Sheep supplies forecast down but are up

sheep image

We took a detailed look at lamb slaughter forecasts for both the long and short term last week, and this week it’s time for sheep and mutton. The Meat and Livestock Australia (MLA) sheep slaughter projections were pulled back significantly in the October update, but given what we’ve seen in September and October, it might have gone a bit far.

Tight sheep slaughter through the winter saw MLA revise their 2021 sheep slaughter projections, pulling them back 16% to just 5.1 million head.  Figure 1 shows the projection is just above the lows hit back in 2011.  Slaughter projections for 2022 and 2023 were also forecast lower, but more about this later.

Since MLA did their numbers for the projection, sheep slaughter has unexpectedly ramped up.  While spring lamb supply has been slow, sheep supply has been relatively strong.  After a few weeks running below 2020 in late August, sheep slaughter jumped up in September, running 16% ahead of last year.  In October, sheep slaughter has been even stronger, the first two weeks it has been 48% above last year.

To hit the forecast of 5.1 million head, last quarter slaughter will have to be 11.5% lower than 2020.  According to MLA, producers intentions are to rebuild the flock.  As such sheep supplies shouldn’t kick too much higher, but they should at least track sideways through November and December.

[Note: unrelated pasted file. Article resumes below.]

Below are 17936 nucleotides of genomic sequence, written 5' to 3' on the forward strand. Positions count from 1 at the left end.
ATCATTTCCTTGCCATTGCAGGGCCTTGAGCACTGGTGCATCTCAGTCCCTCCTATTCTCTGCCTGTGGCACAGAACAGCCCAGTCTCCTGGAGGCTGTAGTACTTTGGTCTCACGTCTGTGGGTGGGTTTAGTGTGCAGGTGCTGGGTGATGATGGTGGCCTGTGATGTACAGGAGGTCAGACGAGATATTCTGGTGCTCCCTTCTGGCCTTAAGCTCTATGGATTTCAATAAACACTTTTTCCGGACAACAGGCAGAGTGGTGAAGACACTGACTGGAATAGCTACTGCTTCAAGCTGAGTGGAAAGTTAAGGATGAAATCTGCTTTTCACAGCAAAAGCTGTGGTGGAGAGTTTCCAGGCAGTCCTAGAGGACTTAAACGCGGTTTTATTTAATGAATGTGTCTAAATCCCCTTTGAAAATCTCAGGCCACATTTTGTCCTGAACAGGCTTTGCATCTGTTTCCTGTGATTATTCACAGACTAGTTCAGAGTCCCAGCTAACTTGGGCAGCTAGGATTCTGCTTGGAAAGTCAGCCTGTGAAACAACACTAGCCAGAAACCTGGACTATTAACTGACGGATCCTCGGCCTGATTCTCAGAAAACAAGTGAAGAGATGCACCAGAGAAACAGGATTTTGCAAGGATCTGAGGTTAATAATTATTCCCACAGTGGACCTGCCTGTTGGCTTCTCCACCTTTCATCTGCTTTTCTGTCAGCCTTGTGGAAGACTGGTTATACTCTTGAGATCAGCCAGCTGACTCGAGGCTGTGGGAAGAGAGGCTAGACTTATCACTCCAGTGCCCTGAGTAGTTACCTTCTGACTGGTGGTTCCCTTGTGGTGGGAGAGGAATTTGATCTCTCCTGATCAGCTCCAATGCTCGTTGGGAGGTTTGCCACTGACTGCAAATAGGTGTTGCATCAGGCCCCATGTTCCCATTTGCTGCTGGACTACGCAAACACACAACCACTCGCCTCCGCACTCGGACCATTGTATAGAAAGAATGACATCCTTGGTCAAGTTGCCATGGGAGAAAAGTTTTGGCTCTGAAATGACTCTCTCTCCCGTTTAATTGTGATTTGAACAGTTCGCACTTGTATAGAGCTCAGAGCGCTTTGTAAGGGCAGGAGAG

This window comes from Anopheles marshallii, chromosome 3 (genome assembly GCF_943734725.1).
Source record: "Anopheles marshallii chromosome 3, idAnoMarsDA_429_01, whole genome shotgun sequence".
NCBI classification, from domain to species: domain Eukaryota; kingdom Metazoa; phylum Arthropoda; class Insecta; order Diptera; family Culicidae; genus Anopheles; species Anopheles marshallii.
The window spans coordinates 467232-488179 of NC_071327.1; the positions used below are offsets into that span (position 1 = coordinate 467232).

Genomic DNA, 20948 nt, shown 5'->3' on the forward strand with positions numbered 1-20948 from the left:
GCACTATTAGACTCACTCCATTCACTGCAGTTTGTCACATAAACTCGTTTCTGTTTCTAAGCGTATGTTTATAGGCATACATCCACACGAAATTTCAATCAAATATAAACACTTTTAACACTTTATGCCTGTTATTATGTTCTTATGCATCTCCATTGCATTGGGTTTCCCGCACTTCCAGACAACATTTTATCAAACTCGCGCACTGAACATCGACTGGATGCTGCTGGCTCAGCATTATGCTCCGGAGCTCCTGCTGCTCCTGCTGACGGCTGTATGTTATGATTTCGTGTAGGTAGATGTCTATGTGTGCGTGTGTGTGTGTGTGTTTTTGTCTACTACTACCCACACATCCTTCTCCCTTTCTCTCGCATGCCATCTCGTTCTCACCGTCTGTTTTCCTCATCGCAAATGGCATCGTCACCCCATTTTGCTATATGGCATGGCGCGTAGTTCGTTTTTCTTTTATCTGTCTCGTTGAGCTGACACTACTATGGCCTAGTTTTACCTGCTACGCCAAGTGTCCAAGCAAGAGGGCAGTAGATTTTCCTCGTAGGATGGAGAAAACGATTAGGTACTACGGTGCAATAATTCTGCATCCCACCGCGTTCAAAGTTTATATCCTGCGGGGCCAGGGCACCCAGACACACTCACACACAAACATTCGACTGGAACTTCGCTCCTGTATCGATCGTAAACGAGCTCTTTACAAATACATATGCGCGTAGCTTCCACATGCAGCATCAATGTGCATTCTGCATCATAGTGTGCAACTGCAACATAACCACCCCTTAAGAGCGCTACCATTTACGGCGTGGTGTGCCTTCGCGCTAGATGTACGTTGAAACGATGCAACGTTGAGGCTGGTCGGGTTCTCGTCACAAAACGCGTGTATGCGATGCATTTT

Given the strong start to October, it looks like sheep slaughter might be a few hundred thousand head higher than the forecast.

Strong mutton supplies is one of the reasons mutton prices hasn’t rallied in line with lamb prices in September and October.  Figure 3 shows the NSW Mutton Indicator has fallen to a 14-month low relative to the Eastern States Trade Lamb Indicator (ESTLI).  This isn’t great for those selling mutton, but it does mean mutton values are less likely to fall as lamb markets decline with supplies.

What does it mean?

MLA’s 2022 sheep forecast is now below actual slaughter in 2020, which should provide plenty of ongoing support for prices.  Even if 2023 sheep supplies are expected to be relatively tight. 

In the short-term sheep prices don’t have a lot of downside.  Slaughter rates can’t stay as high as they have been recently and still hit the 2023 target, so if the season remains good, so should prices.

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Key Points

  • Sheep slaughter forecasts were decreased dramatically in the October projections.
  • September and October sheep slaughter rates have defied forecasts.
  • With strong mutton supplies and prices at a heavy discount to lamb prices, downside seems limited.

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Data sources: MLA, ABS, Mecardo

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